Mental Health Commission Report 'must be taken as cause for serious action' - IHCA
Comment by the Irish Hospital Consultants Association (IHCA) on today’s (26 July) publication of the independent report by the Mental Health Commission into the Child and Adolescent Mental Health Service (CAMHS).
The Association said: “The report published today by the Mental Health Commission, the scale and severity of the findings and recommendations must be taken as cause for serious action.
“Unfortunately, many of the findings are not surprising to those who are working within Ireland’s mental health services on a day-to-day basis. We are trying to provide care in very complex and constrained conditions for young people who need care for urgent severe mental health crises – being able to ensure their timely assessment, care and follow-on monitoring is critical but incredibly challenging in the current environment.
“Time and time again, Consultants and others in the service have raised the serious concerns about staffing and capacity shortages and highlighted the impact this has on young people’s mental health and their ongoing care needs. Lessons are not being learned.
“Meanwhile, the growing deficits are stark. Currently CAMHS funding is approximately 0.63% of the overall Health Budget, at just €125.18m.
“Today’s report confirms that the vast majority of CAMHS teams are significantly below the recommended staffing levels, some below 50% of recommended levels. Some of these services are missing a third of the required Psychiatry Consultants, as these permanent posts remain vacant or only filled on a temporary, agency, or locum basis.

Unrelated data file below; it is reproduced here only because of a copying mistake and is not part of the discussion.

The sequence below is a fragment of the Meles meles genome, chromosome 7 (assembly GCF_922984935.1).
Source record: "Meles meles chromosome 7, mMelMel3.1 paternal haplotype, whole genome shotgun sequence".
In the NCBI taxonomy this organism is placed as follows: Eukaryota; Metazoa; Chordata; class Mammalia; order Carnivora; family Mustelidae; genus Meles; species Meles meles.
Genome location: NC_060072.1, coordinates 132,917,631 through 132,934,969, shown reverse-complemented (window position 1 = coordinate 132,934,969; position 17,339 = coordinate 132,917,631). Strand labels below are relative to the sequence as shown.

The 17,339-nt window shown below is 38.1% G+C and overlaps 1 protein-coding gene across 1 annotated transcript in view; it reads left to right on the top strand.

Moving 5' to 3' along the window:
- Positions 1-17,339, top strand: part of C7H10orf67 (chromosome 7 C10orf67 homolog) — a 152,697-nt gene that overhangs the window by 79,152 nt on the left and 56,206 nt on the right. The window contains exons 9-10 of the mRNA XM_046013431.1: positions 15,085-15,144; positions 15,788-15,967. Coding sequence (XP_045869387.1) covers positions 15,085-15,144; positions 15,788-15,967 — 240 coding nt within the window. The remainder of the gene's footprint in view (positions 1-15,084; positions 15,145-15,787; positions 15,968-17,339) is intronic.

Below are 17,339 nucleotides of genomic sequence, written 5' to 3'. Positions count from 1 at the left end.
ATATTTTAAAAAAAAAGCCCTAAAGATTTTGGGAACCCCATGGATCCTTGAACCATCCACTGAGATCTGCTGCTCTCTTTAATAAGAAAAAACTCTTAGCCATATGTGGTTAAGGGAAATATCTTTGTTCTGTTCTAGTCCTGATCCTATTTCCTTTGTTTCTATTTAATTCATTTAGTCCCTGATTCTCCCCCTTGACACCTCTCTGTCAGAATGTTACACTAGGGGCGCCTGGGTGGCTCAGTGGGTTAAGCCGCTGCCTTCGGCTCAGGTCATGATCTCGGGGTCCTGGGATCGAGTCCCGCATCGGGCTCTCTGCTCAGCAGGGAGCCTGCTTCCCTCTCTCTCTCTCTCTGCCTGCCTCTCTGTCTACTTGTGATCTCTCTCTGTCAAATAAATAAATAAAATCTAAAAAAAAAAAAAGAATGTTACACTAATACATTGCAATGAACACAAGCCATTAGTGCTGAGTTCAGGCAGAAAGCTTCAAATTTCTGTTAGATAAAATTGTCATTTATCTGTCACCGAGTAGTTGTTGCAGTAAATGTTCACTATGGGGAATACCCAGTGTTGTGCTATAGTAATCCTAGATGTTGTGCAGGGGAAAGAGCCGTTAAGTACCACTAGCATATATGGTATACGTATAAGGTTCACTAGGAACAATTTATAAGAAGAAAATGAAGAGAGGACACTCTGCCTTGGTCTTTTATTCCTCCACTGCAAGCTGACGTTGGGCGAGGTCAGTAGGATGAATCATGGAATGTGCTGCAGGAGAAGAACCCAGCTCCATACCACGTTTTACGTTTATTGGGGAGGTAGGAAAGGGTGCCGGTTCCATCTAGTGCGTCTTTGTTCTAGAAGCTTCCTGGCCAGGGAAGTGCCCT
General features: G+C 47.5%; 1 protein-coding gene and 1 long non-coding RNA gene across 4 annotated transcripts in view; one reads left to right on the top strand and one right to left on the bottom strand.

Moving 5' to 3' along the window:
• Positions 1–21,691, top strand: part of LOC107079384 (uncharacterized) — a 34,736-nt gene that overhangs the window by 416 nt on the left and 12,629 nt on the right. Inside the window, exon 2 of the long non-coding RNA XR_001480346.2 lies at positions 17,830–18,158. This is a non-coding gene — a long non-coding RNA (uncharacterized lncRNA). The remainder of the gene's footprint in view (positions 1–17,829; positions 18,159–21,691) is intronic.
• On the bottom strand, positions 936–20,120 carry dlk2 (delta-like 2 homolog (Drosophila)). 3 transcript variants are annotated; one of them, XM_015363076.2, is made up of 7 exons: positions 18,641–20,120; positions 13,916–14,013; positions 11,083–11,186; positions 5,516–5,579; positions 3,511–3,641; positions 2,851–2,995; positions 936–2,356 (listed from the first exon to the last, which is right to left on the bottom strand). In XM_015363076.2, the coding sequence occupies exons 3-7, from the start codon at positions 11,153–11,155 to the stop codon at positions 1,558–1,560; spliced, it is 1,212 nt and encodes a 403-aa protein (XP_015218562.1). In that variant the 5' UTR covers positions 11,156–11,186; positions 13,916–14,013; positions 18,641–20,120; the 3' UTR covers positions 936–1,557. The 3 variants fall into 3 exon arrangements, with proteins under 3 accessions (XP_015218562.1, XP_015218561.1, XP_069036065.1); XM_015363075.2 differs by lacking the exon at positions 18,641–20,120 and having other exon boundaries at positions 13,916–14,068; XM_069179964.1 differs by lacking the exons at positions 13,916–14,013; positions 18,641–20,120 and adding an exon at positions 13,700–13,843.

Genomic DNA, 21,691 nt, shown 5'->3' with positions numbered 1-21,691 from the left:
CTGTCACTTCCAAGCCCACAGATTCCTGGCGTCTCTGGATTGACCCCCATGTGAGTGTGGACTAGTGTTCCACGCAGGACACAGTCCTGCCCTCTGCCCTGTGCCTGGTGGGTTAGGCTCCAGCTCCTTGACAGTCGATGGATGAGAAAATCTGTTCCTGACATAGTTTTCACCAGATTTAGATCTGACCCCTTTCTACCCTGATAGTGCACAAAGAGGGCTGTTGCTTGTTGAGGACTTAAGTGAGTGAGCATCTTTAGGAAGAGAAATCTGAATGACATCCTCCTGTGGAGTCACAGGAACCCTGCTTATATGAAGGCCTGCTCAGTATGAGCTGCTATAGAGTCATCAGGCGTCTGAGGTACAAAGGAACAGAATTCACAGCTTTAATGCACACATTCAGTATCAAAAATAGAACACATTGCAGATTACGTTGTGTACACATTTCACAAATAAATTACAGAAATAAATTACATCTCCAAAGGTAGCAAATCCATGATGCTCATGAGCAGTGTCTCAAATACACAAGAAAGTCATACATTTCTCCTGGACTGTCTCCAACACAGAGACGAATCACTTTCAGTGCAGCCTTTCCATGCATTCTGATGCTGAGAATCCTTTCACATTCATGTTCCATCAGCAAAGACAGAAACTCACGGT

“There are only 51 CAMHS inpatient beds operational across the country at any one time, falling well short of the 130 beds recommended in the Government’s ‘Vision for Change’ strategy.
“The very fact that our benchmarks for staffing and bed levels are rooted in a 17-year-old mental health policy, also points to a lack of priority given to addressing this issue over the past decade and more.
“The current approach is simply not good enough and is failing our youngest and most vulnerable patients. Our priority must be ensuring all our young people have the best chance of a good quality of life, whether they require lifelong treatment to make that happen or not – this should be the goal of our national health policy.
“There are many strands that have to come together, involving all pillars of the health system – GPs, Consultants, Allied Health Professionals - to ensure these highly vulnerable patients are cared for as required.
“Our hope is that this report drives such a collaborative, whole-of-service approach to ensuring an end-to-end care pathway under the oversight of dedicated clinical leadership for CAMHS.”